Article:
A plastic food container with the word Tupperware embossed on it became a “must have” for all kitchens in the 1950’s. Earl Silas Tupper was a dreamer. He was constantly searching for some way to make his mark on history by bettering the world. He invented the product known as Tupperware when he realized that polyethylene plastic could be injected-molded into flexible yet sturdy bell-shaped containers.
Mr. Tupper designed many food storage containers of all shapes and sizes. Initially sales lagged in retail stores, due to the skepticism about plastic. Despite this set back, Earl Tupper continued to press-on with the determination that his convenient and practical product would someday be in every household. As luck would have it, Earl met a middle-aged single mother named Brownie Wise. Ms. Wise started to peddle the Tupperware door-to-door. Door-to-door hucksters were widely distrusted so it hardly seemed that this was the route to mass-market success. Regardless, Ms. Wise was determined. She targeted stay at home mothers and would have them gather for in-home demonstrations, since this was a product that could save you time and money in the kitchen. Sales rocketed and Mr. Tupper pulled his entire product inventory from retail stores and relied solely on in-home parties for sales until 1999.
To this day, Tupperware still relies on in-home parties for a vast majority of its’ sales but its’ approach has changed. Instead of solely targeting stay at home moms they needed to reach out to include everyone with a kitchen and anyone that eats. With that in mind, their approach was going to have to appeal to a vast array of different personalities. Couples with no children, single adults and professionals were all targeted as potential customers. Updates and improvements needed to occur to make the products more viable. Changes to the overall marketing program would also have to take place to focus on this new portion of the market. Associating Tupperware with just mothers and kitchens was no longer acceptable for the company to grow and meet its’ potential.
The products have continued to be time savers in the kitchen, but now it appeals to those who like to entertain. They look nicer, they are offered in a wider variety of designer colors, and they now offer pieces that can be used for serving. Now that they have updated their product, they had to encourage this new group of buyers to have Tupperware parties in the evening, rather than the normal morning or afternoon parties. This was their new “cocktail hour” format for the shows.
The evening parties give women an opportunity to have a “girl’s night out” to socialize and shop after a hard day at the office or home. To further expand this new format, some of the parties have themes, like microwave cooking with Tupperware. Nevertheless, the main theme of their product line has not changed, to help women simplify their lives. While browsing the catalog or watching the demonstration, they are also socializing, having a cocktail and enjoying some free time. In this relaxed atmosphere, inhibitions are lost and sales skyrocket.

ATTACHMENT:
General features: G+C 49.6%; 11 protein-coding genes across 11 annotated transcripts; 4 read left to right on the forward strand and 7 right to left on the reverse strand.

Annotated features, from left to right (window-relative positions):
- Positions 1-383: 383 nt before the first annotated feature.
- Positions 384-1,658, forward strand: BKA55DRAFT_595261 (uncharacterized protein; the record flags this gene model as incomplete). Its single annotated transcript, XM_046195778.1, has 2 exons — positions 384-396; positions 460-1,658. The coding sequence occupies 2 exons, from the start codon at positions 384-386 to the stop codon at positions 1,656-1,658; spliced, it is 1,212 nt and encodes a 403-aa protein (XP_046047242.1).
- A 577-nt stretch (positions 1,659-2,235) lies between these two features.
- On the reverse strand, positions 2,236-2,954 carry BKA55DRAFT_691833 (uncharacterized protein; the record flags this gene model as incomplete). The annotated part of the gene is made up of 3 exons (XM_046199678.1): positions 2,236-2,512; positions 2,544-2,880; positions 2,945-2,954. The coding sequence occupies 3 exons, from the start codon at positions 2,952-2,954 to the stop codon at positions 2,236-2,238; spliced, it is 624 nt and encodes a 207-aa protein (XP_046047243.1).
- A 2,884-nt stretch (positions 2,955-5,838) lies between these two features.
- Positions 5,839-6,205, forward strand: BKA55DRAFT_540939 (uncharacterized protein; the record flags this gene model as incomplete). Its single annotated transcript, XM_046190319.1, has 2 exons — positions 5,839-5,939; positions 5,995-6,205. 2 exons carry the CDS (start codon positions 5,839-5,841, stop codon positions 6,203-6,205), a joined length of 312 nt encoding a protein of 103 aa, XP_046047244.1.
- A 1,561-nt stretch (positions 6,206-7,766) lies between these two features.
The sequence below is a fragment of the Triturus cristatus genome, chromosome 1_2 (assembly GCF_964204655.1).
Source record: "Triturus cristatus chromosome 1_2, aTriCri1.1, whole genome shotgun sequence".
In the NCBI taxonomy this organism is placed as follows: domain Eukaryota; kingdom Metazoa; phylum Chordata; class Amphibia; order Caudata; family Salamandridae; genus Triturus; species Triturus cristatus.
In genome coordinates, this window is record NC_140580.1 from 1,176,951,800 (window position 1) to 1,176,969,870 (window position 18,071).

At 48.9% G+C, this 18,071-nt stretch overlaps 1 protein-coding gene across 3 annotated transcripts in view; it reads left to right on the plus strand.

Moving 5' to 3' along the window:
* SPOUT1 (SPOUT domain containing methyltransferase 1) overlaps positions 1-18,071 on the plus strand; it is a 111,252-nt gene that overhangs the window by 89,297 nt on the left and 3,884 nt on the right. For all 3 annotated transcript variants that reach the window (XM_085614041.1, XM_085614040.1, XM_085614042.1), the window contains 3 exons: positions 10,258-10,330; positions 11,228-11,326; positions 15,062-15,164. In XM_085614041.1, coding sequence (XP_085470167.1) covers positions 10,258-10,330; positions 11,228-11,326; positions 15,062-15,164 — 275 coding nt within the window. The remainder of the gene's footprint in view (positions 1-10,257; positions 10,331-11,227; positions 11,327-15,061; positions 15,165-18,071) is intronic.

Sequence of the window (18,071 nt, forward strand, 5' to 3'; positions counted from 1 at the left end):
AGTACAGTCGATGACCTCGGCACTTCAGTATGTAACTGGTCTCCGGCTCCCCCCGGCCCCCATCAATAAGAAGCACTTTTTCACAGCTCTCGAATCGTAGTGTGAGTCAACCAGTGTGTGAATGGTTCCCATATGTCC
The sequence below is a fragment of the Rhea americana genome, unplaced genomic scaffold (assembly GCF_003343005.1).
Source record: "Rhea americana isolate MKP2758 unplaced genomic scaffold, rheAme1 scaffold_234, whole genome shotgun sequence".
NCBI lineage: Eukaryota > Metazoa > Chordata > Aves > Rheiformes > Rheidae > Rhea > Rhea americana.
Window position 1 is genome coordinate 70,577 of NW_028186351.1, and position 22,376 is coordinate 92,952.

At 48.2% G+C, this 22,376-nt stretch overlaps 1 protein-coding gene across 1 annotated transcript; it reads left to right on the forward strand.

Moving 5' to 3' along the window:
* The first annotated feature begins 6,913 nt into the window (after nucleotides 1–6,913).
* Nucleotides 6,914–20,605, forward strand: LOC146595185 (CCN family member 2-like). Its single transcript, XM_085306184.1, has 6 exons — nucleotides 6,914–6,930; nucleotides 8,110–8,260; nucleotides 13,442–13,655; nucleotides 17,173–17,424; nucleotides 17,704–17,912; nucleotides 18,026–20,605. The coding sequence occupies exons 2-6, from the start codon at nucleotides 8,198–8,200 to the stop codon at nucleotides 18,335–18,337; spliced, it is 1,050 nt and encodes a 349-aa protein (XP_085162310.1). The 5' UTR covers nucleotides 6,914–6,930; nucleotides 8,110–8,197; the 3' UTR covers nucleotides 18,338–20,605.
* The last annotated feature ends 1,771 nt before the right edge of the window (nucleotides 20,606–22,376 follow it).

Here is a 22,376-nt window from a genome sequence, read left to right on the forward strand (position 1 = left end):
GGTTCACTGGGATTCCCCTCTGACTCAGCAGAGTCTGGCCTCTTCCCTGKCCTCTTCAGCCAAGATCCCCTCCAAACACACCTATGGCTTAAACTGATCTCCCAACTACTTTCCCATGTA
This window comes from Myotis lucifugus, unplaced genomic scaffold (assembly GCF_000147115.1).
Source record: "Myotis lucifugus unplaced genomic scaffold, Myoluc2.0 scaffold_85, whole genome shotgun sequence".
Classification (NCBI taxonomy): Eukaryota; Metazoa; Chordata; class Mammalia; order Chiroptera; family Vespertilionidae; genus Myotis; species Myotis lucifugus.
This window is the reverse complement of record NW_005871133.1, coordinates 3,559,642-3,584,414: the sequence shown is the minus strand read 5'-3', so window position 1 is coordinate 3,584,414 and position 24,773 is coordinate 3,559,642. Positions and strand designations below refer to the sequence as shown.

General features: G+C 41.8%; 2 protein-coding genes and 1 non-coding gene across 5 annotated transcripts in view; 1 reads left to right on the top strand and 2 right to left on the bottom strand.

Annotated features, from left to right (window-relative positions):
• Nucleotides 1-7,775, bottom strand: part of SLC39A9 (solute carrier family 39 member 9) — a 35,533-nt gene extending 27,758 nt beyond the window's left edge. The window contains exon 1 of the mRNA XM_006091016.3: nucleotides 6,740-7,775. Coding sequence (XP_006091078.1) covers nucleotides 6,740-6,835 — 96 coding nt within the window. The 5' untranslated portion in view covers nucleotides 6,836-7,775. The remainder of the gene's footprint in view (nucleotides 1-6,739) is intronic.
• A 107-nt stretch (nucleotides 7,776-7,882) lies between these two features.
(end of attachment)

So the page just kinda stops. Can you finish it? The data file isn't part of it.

Tupperware not only changed some of their products and the way they market the products during a party but they also offer some of their products in stores such as Target. Recently, Tupperware has become available on the Internet, thanks to thousands of personal home pages of Tupperware consultants who provide an on-line catalog of the products and accepts orders through the Internet, or by phone, fax or even old-fashioned U.S. mail. Tupperware has just announced its newest venture as of May 1999 sand that is it is teaming up with the home Shopping Network and will be peddling its wares on several television specials. The industry of shopping from home is one of the fastest growing. This is a wonderful convenient way for people unable to host or attend Tupperware parties due to their busy schedules to shop.
Tupperware consumers are generally targeted as educated with above average disposable income. Young professional families lead their customer base. They are sometimes referred to as the “cocooning generation” because they prefer the ease and convenience of shopping from home, rather than venturing out to the stores to make their purchases. Instead, these are people who are managing their time intelligently by purchasing their product quickly, easily, and in most cases, at best cost. Families would rather spend their time together, whether that is by having more time to attend their son’s baseball games or their daughter’s dance recitals, they now have more time to do that. Tupperware has also gone international, producing products to fit the needs of different cultures. For example; the marsala keeper for India.
Now that Tupperware has a broader appeal to the younger, hipper generation, it will have to continue to be innovative with both their marketing and product development programs. I believe that Tupperware will be successful in expanding its’ product line to meet the demand and desires of this new found market. The products I feel Tupperware will start developing will be items more conducive to entertaining. Drink ware, platters, bar ware, and serving trays are a few of the items that will fall into this category. It will also continue to improve some existing products that are popular with its’ established clientele.
With a company like Tupperware, it is difficult to find areas for improvement. Commercial products designed specifically to meet the needs of the military would be a potential market that has not been explored. If Tupperware could identify a need that has not been filled and develop a solution, the result could be incredibly profitable. Anytime you are dealing with a product as flexible as Tupperware, the options and possibilities as endless.